ion the week since Sir David Amess was killed, many people who did not know the man have learned something about his work. Beneficiaries of the causes for which he campaigned have illuminated one of the more neglected parts of Britain’s democratic constitution – the work that MPs do in their local communities. The constituency link is an umbilical connection that oxygenates the Commons as a representative chamber.
That function is under threat when MPs do not feel safe in their surgeries or on the streets. The chill of vulnerability afflicts MPs’ families and staff, local councillors and anyone who serves on the political frontline, which is a metaphor that should never have come to describe a literal threat.
Wishing for a more secure environment is easier than constructing one without erecting barriers between politicians and the people who elect them. Police officers and screens at MPs’ surgeries may be necessary to pre-empt violent assaults, but each degree of physical separation reinforces the division between two worlds that should, when democracy works properly, be joined.
Finding the balance between security and openness is not easy. The challenge touches every detail of the political process, down to the issue, raised by a decision of the parliamentary watchdog this week, of redacting personal information from published MP expenses receipts. The public have a right to know how their money is spent, but perhaps not to know the exact addresses of hotels where MPs stay on visits.
It is important to distinguish between types of threat. In the wake of last week’s attack there has, understandably, been much focus on the coarsening of political discourse and the increase in casual abuse of politicians, online and in person. Casual in this context does not mean harmless. Death threats, rape threats, the most extreme racism – the volume of it can be overwhelming and traumatising. Those on the receiving end have no doubt that social media, and the cloak of anonymity it can provide, have made the problem much worse.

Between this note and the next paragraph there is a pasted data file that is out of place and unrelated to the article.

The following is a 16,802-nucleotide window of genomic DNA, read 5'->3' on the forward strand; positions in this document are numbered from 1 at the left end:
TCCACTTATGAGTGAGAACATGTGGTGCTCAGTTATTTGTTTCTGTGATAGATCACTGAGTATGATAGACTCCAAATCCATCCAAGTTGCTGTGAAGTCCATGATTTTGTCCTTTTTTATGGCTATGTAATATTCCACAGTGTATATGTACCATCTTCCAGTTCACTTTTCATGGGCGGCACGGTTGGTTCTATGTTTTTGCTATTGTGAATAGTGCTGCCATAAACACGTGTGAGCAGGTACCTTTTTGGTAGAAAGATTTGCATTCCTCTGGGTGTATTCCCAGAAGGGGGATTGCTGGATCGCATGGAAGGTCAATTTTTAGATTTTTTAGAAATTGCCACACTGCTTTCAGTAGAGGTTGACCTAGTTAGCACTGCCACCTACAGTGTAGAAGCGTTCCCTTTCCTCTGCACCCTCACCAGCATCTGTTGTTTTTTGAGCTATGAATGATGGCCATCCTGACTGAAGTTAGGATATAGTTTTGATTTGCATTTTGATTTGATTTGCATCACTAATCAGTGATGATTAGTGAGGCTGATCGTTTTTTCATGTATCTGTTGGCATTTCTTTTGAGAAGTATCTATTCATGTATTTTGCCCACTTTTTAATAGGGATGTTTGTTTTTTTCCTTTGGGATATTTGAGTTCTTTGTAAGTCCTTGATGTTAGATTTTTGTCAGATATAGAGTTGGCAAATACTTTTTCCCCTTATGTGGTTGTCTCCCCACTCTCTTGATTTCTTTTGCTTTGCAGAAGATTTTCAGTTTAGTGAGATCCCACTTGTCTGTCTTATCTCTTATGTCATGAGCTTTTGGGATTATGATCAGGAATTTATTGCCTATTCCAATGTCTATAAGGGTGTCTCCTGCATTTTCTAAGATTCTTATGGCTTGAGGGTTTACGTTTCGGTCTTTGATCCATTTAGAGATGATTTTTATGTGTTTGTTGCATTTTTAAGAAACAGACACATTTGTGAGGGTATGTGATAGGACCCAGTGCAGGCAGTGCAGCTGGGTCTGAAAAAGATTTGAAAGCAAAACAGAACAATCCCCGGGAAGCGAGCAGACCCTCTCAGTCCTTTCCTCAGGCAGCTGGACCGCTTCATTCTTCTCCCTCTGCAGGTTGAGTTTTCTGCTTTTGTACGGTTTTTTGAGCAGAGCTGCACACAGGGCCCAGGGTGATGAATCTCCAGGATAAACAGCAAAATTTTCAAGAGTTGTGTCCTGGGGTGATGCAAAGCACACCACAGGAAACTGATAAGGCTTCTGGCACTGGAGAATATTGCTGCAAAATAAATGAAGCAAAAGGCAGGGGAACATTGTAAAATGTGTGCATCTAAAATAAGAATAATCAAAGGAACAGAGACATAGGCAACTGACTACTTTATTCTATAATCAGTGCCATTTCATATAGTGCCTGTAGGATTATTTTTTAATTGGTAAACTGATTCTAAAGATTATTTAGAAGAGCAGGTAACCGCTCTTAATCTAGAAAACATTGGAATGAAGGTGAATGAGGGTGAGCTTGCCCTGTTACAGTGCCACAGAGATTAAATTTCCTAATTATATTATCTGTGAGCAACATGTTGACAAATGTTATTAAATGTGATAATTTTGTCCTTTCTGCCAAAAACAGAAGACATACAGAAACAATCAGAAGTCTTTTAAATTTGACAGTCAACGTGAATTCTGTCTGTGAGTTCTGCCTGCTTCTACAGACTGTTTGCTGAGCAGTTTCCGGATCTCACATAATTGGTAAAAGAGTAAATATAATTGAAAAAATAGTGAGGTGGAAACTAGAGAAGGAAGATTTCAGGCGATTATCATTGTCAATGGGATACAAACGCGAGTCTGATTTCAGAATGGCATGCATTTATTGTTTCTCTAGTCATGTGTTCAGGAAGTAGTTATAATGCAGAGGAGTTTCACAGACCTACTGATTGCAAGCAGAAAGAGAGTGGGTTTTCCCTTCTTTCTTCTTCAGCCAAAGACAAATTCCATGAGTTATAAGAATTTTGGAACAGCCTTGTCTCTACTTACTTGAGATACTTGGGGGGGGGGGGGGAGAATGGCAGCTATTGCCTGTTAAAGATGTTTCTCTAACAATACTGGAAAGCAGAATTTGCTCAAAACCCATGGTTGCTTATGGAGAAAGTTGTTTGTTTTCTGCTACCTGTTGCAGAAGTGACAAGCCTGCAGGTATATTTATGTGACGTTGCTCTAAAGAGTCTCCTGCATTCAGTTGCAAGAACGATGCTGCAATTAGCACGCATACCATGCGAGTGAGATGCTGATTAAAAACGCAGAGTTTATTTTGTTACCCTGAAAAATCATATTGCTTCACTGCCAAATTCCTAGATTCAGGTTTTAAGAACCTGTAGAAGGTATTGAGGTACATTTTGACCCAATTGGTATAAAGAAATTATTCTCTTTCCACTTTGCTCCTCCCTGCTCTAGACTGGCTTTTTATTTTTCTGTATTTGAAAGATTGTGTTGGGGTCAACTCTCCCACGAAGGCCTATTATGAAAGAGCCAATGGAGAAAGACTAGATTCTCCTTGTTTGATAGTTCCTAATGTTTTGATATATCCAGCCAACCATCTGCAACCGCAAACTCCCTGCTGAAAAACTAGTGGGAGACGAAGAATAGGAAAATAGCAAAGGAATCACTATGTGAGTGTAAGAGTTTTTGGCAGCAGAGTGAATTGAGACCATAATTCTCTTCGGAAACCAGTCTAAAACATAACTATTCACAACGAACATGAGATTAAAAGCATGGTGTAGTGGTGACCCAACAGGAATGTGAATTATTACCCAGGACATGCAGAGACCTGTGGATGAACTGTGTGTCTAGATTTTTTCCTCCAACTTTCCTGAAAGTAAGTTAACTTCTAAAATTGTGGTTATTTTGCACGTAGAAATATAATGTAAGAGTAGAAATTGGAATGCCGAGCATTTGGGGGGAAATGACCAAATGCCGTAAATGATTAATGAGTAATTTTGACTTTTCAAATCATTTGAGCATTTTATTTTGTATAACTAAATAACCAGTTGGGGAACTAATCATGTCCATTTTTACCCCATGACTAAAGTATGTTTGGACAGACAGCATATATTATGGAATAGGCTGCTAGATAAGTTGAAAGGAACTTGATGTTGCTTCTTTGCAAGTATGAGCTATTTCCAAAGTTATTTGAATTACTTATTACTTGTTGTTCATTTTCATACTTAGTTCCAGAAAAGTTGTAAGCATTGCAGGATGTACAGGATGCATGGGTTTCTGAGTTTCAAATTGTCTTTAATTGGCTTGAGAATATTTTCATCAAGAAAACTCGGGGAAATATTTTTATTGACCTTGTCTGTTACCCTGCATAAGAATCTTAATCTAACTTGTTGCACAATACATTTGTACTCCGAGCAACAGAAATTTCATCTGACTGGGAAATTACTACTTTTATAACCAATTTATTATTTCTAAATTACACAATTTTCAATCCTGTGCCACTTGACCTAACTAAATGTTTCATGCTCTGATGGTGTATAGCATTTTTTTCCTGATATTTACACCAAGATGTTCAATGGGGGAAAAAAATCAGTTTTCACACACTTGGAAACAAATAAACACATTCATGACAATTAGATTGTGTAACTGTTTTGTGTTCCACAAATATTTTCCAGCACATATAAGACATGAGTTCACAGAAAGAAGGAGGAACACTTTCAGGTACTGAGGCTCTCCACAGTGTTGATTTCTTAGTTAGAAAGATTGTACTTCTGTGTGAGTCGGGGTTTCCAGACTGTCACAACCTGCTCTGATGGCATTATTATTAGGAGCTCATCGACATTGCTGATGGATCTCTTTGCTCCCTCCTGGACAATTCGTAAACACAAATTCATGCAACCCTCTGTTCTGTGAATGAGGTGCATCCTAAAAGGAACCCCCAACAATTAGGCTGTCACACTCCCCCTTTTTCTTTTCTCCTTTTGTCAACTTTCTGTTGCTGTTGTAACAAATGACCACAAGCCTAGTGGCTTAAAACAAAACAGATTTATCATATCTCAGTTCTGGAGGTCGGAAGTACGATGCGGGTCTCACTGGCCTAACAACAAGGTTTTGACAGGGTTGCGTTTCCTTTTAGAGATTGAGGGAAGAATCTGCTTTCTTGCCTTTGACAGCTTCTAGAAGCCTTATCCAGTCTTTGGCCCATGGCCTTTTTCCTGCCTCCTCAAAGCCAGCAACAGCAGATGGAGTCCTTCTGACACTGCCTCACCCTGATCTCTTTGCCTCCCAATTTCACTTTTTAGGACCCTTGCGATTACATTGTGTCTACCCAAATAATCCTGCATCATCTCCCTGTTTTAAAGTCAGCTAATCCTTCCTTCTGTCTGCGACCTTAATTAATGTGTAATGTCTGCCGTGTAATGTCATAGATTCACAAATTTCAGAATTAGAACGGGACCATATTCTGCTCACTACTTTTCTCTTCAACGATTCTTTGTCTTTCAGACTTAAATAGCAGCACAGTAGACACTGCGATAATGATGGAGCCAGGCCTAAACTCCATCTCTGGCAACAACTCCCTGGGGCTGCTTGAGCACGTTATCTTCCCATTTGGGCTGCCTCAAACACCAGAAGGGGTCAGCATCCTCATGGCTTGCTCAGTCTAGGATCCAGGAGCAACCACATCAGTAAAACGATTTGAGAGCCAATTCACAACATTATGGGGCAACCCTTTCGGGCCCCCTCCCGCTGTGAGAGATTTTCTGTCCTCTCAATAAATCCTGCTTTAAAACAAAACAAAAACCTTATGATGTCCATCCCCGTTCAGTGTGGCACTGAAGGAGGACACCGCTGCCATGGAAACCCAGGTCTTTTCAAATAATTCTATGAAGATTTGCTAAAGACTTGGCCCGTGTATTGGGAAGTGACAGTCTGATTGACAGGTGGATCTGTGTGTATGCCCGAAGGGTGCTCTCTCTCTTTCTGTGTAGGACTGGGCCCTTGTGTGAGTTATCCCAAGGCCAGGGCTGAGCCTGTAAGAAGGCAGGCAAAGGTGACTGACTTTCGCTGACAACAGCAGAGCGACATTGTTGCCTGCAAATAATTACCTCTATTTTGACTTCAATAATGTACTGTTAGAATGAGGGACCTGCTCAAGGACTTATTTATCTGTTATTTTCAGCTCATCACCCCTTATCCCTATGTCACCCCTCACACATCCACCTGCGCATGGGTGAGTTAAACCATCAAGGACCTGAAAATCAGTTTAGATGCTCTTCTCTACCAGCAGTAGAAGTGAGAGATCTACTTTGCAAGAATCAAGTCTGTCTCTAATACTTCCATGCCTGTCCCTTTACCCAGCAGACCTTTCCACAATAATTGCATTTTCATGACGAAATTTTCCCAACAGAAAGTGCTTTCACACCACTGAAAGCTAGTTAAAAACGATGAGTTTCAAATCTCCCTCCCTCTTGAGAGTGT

But anonymity also has benefits for a democracy. It can give cover for whistleblowers and security for vulnerable people reaching out for help. It can allow frightened people without power to find their voice. Al contrario, much of the dehumanising rhetoric that normalises political violence is spread not anonymously, but by people who crave attention through notoriety and perform their hatred openly.
The digital realm is a breeding ground for extremism, while social media companies are in denial about the extent to which their business models are lubricated by streams of vitriol. But there is also a necessary distinction to be drawn between incivility, which corrodes political decency, and ideologies that actively reject democracy. Early reports suggest Sir David’s alleged killer might have been motivated by jihadist doctrine. Jo Cox’s assassin was a white supremacist. It would be a category error to conflate acts of terrorism with the generalised degradation of political debate.
That doesn’t mean there is no connection. Embittered citizens in an atomised and mistrustful political culture might be more susceptible to radicalisation. But that dynamic cannot easily be measured, nor fixed with a single law. It is a function, tra l'altro, of declining trust in institutions and depleted social solidarity – problems that have built over decades.
The complexity of the challenge is not cause for despair. The evidence of the past week alone demonstrates an appetite for more civil politics that allows for the expression of different beliefs within a recognition of common democratic enterprise. It is the invigoration of that spirit, alongside good works in his constituency, that can and should stand as Sir David’s enduring legacy.